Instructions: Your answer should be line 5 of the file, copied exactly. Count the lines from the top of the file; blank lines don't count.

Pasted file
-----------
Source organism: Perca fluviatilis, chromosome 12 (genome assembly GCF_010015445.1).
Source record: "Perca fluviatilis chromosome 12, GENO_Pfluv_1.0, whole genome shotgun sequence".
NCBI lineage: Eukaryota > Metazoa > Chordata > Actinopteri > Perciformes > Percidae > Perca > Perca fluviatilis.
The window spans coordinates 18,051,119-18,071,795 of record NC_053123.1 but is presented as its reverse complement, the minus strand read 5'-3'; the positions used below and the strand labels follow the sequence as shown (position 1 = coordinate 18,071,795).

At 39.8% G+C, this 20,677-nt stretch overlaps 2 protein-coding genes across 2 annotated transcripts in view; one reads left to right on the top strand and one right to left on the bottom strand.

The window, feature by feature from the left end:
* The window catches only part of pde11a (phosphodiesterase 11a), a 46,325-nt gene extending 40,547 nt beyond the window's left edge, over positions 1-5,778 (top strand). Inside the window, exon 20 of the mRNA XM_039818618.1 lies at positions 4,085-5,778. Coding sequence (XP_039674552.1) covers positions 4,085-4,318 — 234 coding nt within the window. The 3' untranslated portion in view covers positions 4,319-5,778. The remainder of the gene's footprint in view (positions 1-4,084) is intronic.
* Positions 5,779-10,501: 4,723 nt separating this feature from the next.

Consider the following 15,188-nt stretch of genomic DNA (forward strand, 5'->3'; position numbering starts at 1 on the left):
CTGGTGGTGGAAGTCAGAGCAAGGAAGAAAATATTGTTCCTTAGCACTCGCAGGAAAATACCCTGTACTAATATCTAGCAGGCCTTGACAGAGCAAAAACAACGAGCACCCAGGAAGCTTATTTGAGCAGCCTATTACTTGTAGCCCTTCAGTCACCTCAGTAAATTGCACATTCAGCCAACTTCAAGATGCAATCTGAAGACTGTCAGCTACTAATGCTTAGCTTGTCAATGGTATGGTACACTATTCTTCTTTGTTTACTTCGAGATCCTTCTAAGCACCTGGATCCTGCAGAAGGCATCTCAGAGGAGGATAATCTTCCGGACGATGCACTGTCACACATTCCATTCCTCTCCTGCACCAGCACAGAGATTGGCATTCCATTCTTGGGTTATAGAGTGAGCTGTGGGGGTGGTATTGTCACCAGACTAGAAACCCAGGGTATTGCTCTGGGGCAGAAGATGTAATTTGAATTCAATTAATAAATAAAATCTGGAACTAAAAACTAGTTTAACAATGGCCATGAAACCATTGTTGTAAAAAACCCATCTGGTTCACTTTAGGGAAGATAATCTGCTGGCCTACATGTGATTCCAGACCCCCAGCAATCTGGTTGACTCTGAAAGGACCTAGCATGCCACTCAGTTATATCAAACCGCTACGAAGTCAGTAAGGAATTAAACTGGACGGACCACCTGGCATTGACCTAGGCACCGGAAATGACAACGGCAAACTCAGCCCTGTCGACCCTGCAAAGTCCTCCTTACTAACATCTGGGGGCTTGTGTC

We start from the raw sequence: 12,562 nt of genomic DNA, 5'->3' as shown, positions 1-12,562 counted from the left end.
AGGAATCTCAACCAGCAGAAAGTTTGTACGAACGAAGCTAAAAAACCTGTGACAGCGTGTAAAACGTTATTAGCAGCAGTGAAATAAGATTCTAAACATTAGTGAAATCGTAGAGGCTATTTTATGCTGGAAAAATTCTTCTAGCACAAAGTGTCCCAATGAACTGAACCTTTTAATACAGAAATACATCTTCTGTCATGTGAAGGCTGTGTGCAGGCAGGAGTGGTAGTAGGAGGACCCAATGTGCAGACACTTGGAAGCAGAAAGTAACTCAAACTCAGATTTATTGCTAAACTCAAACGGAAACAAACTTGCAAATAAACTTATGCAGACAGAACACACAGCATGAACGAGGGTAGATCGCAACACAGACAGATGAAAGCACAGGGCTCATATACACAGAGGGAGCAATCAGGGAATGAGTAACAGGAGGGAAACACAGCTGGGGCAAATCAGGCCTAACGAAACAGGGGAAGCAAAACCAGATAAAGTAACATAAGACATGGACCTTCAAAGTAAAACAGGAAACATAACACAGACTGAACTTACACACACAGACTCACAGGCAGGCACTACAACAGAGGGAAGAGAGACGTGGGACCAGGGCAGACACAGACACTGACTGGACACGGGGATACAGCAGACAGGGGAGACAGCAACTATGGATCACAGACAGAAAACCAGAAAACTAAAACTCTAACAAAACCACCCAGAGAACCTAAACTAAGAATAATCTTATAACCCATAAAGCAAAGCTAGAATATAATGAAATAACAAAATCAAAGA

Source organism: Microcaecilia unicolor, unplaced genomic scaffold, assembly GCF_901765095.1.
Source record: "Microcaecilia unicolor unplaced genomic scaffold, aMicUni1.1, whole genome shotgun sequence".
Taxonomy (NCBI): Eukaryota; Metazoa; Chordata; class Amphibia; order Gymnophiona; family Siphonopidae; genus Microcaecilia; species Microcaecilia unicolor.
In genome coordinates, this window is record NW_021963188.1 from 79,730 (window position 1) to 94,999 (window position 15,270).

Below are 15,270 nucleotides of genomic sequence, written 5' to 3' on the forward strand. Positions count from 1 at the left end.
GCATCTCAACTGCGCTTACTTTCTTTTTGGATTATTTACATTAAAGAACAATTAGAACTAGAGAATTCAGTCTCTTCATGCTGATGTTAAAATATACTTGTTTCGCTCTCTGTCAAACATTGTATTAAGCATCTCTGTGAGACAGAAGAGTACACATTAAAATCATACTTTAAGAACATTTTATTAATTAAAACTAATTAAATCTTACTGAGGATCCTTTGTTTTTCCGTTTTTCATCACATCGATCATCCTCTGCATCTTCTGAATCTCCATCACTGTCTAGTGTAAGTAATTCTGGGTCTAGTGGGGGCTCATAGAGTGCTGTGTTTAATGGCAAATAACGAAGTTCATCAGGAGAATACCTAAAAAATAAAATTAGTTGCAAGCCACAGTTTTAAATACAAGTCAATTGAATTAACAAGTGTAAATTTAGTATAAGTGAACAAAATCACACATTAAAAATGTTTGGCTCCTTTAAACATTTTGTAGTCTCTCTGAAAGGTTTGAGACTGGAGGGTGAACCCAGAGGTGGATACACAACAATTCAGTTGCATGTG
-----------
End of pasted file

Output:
At 39.8% G+C, this 20,677-nt stretch overlaps 2 protein-coding genes across 2 annotated transcripts in view; one reads left to right on the top strand and one right to left on the bottom strand.